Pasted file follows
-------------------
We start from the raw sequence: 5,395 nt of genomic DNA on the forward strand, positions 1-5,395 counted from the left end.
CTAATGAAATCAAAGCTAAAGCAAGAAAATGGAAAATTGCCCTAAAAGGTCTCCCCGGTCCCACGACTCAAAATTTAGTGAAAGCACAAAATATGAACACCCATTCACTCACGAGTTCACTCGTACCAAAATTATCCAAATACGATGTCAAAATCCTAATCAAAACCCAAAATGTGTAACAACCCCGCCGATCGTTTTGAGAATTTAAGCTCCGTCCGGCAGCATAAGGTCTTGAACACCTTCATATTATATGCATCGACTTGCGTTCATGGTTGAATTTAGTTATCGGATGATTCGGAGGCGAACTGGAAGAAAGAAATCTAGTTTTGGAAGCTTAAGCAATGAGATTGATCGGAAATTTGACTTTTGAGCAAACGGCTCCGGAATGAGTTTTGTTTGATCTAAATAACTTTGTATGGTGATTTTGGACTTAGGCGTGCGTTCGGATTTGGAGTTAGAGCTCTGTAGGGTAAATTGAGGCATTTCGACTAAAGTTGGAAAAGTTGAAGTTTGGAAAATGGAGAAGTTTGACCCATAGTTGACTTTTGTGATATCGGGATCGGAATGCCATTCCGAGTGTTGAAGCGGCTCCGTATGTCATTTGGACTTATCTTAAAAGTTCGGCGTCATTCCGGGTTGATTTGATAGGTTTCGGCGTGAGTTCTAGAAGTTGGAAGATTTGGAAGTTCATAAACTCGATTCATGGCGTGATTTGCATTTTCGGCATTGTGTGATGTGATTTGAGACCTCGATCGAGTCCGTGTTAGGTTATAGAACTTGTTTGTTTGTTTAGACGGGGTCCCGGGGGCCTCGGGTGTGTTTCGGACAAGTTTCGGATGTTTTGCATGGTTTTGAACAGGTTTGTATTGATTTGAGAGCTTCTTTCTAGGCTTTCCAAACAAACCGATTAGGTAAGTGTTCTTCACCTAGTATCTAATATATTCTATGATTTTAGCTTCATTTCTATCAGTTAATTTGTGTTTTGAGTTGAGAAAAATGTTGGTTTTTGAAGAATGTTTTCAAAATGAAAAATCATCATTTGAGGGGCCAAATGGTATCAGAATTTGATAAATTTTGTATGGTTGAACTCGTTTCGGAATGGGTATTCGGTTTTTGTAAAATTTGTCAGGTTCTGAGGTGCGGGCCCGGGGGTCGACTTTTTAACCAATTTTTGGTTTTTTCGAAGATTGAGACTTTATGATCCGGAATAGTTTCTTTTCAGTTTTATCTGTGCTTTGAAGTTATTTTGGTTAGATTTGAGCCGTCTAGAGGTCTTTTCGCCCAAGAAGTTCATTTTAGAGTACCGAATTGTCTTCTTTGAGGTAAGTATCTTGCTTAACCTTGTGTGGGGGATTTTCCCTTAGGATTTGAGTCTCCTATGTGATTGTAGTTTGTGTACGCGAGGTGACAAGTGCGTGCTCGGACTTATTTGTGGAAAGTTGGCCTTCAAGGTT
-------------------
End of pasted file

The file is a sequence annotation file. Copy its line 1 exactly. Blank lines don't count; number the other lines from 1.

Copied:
We start from the raw sequence: 5,395 nt of genomic DNA on the forward strand, positions 1-5,395 counted from the left end.